Coronavirus infection rate rising as pace of vaccination slows

Coronavirus vaccines at East-Tallinn Central Hospital.
Coronavirus vaccines at East-Tallinn Central Hospital. Source: Raigo Pajula/ITK

The number of new coronavirus cases is steadily rising in Estonia while the number of people getting vaccinated for the first time has stalled. Fewer than 67 percent of adults are vaccinated.

While the number of people being treated in hospitals is still much lower than it was at the start of the year, the number of new infections has reached the same level.

There has also been an increase in the number of deaths in recent weeks. On Tuesday, nine deaths were reported - the highest for several months. All were unvaccinated.

"It can be seen that the infection rate has also started to increase among the elderly, and especially among those over 80," Hanna Sepp, head of the Infectious Diseases Department of the Health Board, told ETV's "Aktuaalne kaamera" on Monday. 

"This is a very worrying fact and it will certainly affect our hospital care capacity. If we look at those over 80, about a third of infections are in care homes," she said.

Sepp said the rate is still high in Southern Estonia and is now rising in Harju and Ida-Viru counties. As Harju County is the most populated region in Estonia, a rapid spread of covid-19 will have a big impact on the health care system.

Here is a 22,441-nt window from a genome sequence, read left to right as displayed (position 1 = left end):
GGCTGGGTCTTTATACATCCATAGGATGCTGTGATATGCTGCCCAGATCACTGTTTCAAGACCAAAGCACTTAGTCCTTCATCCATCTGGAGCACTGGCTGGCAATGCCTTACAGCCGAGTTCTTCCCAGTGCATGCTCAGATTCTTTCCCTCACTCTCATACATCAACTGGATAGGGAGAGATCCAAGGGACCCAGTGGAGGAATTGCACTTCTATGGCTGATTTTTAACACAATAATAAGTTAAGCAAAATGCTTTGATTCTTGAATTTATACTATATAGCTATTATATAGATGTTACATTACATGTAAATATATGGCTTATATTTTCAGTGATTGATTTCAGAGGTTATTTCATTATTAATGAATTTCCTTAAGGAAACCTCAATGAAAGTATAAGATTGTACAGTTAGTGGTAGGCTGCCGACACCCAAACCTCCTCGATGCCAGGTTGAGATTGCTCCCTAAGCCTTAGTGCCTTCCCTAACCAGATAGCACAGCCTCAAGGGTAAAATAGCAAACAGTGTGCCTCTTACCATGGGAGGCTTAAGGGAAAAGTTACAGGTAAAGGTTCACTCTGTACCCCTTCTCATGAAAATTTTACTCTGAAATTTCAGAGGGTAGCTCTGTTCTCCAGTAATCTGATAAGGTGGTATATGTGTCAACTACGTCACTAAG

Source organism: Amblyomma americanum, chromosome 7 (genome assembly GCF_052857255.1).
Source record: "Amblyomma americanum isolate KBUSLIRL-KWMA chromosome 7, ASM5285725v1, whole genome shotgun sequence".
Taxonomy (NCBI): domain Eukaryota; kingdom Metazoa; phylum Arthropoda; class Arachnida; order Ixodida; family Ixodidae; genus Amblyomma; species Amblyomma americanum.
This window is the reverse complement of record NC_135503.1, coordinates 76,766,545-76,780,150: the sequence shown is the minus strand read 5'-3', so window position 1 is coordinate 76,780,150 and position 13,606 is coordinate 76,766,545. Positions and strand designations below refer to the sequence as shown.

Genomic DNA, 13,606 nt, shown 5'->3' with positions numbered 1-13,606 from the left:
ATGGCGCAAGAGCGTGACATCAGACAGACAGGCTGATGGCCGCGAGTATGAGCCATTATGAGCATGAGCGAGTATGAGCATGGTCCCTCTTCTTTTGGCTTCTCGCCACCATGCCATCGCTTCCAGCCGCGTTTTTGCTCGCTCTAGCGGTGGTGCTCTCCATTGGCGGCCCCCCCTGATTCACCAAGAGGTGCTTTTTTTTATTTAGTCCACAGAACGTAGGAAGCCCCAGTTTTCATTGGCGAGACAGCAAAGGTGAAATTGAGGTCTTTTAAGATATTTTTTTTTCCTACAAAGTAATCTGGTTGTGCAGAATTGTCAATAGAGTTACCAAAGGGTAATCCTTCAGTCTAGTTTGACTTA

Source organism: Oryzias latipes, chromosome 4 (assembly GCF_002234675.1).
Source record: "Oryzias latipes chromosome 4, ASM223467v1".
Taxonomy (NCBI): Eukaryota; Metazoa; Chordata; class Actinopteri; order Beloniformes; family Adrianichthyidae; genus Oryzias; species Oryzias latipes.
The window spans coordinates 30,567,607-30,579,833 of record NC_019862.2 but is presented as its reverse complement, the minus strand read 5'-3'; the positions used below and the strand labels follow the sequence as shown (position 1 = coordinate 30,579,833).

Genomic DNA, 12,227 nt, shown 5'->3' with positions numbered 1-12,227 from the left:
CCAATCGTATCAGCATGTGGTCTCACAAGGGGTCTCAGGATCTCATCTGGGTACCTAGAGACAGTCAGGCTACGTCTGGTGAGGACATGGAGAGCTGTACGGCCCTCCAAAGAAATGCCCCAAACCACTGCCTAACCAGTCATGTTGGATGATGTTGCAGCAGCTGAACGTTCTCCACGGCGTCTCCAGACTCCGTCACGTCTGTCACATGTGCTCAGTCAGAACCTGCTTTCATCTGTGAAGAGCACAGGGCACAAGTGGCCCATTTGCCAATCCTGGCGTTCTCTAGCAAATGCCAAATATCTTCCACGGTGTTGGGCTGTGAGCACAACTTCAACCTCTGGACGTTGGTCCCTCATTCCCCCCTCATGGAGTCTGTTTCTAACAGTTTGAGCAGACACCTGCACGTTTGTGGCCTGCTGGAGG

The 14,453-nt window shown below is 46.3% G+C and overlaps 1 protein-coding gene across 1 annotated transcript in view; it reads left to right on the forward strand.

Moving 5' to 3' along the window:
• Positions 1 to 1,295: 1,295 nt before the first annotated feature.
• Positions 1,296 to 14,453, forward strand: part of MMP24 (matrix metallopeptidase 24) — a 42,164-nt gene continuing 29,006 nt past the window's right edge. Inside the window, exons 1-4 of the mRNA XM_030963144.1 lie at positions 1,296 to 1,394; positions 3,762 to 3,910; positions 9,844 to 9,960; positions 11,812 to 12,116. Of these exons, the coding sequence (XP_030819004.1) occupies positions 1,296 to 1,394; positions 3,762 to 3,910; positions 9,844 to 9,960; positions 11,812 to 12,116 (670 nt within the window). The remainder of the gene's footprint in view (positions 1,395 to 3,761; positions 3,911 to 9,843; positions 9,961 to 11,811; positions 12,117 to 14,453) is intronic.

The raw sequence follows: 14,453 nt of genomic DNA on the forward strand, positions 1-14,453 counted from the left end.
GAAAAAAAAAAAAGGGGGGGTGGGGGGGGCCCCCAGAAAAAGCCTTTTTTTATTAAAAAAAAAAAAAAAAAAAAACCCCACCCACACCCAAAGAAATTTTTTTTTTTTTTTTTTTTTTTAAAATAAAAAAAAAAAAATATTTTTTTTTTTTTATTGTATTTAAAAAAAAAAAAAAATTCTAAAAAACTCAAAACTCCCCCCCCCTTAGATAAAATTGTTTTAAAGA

Minister of Health and Labor Tanel Kiik (Center) said the number of vaccinations is falling. The goal is still to have 70 percent of the population vaccinated with two doses and family doctors are being encouraged to counsel patients.

Despite the vaccination rate, it is thought about 80 percent of the population has antibodies from coronavirus - either having recovered or been vaccinated.

But Kiik said for restrictions to be removed completely this needs to be higher. 

"The government has not decided on a specific limit. Their position is that first 70 percent of adults should be vaccinated, but it is also important to look at the protection of at-risk groups, which must be higher," he told AK.

There are no plans to bring in new restrictions, he said.


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Editor: Helen Wright

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